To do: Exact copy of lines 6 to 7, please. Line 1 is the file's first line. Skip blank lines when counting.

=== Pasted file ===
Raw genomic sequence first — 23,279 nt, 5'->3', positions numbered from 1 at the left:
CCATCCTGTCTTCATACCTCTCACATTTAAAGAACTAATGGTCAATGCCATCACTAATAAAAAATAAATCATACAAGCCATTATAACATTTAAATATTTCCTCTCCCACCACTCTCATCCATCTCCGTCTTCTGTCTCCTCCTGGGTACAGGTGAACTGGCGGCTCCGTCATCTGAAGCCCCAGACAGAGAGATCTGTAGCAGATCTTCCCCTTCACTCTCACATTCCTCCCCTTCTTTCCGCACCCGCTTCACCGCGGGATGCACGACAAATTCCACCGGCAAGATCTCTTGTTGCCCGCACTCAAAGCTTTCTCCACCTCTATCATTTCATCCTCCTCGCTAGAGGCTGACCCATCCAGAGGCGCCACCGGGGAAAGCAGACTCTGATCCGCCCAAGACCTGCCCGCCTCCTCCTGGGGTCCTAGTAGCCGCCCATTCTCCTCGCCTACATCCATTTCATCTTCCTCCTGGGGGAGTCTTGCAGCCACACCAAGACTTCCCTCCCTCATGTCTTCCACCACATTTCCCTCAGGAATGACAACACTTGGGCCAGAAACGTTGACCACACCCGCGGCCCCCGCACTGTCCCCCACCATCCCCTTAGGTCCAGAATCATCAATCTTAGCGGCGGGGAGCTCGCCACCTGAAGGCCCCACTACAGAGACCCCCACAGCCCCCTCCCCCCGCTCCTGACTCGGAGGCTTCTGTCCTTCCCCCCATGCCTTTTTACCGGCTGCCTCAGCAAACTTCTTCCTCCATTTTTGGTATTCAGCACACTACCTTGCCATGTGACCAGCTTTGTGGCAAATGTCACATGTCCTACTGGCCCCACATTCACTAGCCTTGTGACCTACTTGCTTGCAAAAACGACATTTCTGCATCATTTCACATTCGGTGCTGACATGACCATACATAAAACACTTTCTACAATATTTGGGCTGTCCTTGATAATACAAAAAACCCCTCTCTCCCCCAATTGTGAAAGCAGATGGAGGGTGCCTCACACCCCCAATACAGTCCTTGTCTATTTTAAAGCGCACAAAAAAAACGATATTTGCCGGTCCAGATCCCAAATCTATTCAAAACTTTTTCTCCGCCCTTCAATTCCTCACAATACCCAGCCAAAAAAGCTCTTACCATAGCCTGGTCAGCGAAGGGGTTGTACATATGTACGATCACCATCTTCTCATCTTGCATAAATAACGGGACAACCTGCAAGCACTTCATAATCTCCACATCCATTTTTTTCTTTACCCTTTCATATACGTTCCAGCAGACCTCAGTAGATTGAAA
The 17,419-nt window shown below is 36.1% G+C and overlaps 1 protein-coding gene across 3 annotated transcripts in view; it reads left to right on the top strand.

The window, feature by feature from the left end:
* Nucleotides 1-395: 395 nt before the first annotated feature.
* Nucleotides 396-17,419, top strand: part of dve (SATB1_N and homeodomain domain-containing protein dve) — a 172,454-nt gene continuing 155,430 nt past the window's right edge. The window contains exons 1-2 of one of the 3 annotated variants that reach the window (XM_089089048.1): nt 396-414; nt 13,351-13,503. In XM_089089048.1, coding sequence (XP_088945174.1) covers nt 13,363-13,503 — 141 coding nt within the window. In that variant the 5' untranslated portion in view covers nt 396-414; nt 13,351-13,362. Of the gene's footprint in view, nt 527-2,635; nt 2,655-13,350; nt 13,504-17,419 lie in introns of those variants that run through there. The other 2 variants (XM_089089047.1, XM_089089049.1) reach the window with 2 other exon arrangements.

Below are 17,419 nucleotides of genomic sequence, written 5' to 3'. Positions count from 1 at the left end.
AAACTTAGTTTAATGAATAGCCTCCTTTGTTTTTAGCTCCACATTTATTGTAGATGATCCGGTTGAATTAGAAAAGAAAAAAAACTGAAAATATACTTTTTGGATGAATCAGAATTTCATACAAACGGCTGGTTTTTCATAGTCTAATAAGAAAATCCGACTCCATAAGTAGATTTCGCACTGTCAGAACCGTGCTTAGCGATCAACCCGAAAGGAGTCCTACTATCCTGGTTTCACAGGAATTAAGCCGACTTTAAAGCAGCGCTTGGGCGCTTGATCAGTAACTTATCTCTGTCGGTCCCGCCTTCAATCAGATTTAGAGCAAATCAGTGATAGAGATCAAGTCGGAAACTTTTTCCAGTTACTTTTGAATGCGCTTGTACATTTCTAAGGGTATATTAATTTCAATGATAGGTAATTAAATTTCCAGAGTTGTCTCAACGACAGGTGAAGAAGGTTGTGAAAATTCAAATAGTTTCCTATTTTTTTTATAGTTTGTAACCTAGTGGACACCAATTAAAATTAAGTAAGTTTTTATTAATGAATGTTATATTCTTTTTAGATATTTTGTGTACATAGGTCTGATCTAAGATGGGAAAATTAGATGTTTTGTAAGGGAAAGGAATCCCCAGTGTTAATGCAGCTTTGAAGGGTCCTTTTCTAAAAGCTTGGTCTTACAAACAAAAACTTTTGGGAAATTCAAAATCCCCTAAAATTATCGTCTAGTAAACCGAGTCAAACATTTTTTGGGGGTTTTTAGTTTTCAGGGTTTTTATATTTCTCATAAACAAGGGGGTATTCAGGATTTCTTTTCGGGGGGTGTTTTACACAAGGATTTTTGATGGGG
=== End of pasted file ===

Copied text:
* Nucleotides 396-17,419, top strand: part of dve (SATB1_N and homeodomain domain-containing protein dve) — a 172,454-nt gene continuing 155,430 nt past the window's right edge. The window contains exons 1-2 of one of the 3 annotated variants that reach the window (XM_089089048.1): nt 396-414; nt 13,351-13,503. In XM_089089048.1, coding sequence (XP_088945174.1) covers nt 13,363-13,503 — 141 coding nt within the window. In that variant the 5' untranslated portion in view covers nt 396-414; nt 13,351-13,362. Of the gene's footprint in view, nt 527-2,635; nt 2,655-13,350; nt 13,504-17,419 lie in introns of those variants that run through there. The other 2 variants (XM_089089047.1, XM_089089049.1) reach the window with 2 other exon arrangements.

Below are 17,419 nucleotides of genomic sequence, written 5' to 3'. Positions count from 1 at the left end.